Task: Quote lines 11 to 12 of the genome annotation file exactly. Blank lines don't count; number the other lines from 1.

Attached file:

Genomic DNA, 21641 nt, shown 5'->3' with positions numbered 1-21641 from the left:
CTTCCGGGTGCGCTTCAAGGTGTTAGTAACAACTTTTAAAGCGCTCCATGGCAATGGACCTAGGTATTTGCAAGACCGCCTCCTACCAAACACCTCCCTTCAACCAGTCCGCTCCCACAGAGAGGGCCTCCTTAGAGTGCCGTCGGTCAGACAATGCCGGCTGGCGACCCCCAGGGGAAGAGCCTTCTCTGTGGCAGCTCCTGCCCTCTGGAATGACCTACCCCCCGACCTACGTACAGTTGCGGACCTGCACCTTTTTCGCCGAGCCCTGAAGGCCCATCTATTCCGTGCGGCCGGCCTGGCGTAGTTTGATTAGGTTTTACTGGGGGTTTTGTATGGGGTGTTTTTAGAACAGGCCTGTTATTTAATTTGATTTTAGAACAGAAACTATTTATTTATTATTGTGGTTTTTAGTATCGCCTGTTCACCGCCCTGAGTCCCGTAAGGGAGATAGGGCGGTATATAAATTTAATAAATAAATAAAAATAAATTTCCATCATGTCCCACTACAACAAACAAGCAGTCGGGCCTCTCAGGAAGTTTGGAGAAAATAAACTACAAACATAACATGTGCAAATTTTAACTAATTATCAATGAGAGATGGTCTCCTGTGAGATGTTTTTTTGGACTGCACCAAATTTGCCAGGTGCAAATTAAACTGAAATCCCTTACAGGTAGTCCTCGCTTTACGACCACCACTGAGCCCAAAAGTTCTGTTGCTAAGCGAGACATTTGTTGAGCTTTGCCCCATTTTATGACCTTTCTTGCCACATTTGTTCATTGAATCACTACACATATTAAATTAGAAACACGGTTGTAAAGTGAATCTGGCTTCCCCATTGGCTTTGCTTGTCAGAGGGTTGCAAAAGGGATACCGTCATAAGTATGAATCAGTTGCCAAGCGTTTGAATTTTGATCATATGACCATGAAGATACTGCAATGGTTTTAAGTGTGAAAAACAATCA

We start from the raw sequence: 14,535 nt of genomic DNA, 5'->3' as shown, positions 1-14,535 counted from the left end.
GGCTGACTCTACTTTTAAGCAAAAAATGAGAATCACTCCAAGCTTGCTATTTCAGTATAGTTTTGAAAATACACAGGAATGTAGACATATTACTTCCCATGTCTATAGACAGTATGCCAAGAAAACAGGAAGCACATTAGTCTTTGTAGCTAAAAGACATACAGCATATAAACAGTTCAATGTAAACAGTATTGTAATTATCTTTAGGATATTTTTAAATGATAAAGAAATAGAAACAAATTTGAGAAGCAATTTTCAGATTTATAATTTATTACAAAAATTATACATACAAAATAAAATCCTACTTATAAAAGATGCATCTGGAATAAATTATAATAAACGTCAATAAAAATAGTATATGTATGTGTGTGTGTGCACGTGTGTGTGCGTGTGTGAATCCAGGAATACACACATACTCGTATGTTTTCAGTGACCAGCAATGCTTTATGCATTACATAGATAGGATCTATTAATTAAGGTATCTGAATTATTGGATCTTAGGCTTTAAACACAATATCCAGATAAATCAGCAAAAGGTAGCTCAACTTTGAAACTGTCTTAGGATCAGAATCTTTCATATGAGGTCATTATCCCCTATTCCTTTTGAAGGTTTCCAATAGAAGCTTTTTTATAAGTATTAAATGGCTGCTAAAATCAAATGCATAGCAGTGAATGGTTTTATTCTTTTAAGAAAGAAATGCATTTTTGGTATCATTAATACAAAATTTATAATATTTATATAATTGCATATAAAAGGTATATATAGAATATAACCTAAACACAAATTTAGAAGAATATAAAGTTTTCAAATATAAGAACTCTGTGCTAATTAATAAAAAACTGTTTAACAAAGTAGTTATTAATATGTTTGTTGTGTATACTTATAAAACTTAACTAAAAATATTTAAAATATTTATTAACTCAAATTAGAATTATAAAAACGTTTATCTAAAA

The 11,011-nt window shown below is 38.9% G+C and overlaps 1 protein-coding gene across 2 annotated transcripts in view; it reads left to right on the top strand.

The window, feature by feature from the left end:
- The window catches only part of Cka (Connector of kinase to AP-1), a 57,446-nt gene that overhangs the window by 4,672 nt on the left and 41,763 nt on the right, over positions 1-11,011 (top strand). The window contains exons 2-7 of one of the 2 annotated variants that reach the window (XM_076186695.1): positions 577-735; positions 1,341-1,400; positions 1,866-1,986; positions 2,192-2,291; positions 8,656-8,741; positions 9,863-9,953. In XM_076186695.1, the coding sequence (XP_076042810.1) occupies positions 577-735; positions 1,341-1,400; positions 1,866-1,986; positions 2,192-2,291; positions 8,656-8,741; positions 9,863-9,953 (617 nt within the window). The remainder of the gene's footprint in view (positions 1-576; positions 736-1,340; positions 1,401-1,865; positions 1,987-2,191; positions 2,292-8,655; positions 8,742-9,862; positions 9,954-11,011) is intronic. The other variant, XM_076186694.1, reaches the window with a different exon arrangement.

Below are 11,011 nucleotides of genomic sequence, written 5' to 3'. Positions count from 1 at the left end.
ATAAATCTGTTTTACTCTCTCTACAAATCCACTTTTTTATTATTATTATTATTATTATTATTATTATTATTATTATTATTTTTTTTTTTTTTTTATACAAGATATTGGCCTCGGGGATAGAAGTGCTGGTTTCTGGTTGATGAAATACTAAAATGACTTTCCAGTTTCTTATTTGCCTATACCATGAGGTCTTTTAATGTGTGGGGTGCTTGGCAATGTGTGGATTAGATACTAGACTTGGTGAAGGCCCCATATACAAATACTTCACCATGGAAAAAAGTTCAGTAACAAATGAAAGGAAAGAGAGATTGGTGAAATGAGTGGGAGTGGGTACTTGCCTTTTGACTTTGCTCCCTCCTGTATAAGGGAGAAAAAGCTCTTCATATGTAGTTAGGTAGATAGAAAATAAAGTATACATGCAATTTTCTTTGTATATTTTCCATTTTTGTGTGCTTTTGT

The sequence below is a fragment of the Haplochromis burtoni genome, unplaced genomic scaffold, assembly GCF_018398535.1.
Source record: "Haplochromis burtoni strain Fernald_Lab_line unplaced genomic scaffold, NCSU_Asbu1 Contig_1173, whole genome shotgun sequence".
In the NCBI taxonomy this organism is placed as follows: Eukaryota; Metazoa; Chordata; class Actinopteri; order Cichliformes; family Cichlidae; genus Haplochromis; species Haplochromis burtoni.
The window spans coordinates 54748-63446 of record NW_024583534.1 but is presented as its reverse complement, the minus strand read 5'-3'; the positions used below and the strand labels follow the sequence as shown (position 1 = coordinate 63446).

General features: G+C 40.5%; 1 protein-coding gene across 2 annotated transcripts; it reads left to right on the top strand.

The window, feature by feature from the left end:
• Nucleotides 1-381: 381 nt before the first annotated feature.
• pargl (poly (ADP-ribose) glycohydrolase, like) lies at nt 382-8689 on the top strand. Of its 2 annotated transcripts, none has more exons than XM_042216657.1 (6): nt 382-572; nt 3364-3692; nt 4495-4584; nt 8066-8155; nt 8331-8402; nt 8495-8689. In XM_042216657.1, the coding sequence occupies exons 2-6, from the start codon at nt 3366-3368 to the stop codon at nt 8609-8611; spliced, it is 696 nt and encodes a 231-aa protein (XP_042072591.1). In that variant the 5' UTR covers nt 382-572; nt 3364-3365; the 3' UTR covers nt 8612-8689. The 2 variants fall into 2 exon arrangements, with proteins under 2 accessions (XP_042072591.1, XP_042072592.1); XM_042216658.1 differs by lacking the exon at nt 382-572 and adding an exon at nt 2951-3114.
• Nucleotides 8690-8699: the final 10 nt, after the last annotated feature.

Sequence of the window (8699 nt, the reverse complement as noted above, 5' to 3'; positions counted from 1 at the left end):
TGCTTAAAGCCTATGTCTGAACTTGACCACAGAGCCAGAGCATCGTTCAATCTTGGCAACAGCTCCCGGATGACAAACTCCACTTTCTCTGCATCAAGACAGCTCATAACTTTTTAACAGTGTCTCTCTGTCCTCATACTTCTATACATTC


Source record: "Haplochromis burtoni strain Fernald_Lab_line unplaced genomic scaffold, NCSU_Asbu1 Contig_1173, whole genome shotgun sequence".
In the NCBI taxonomy this organism is placed as follows: Eukaryota; Metazoa; Chordata; class Actinopteri; order Cichliformes; family Cichlidae; genus Haplochromis; species Haplochromis burtoni.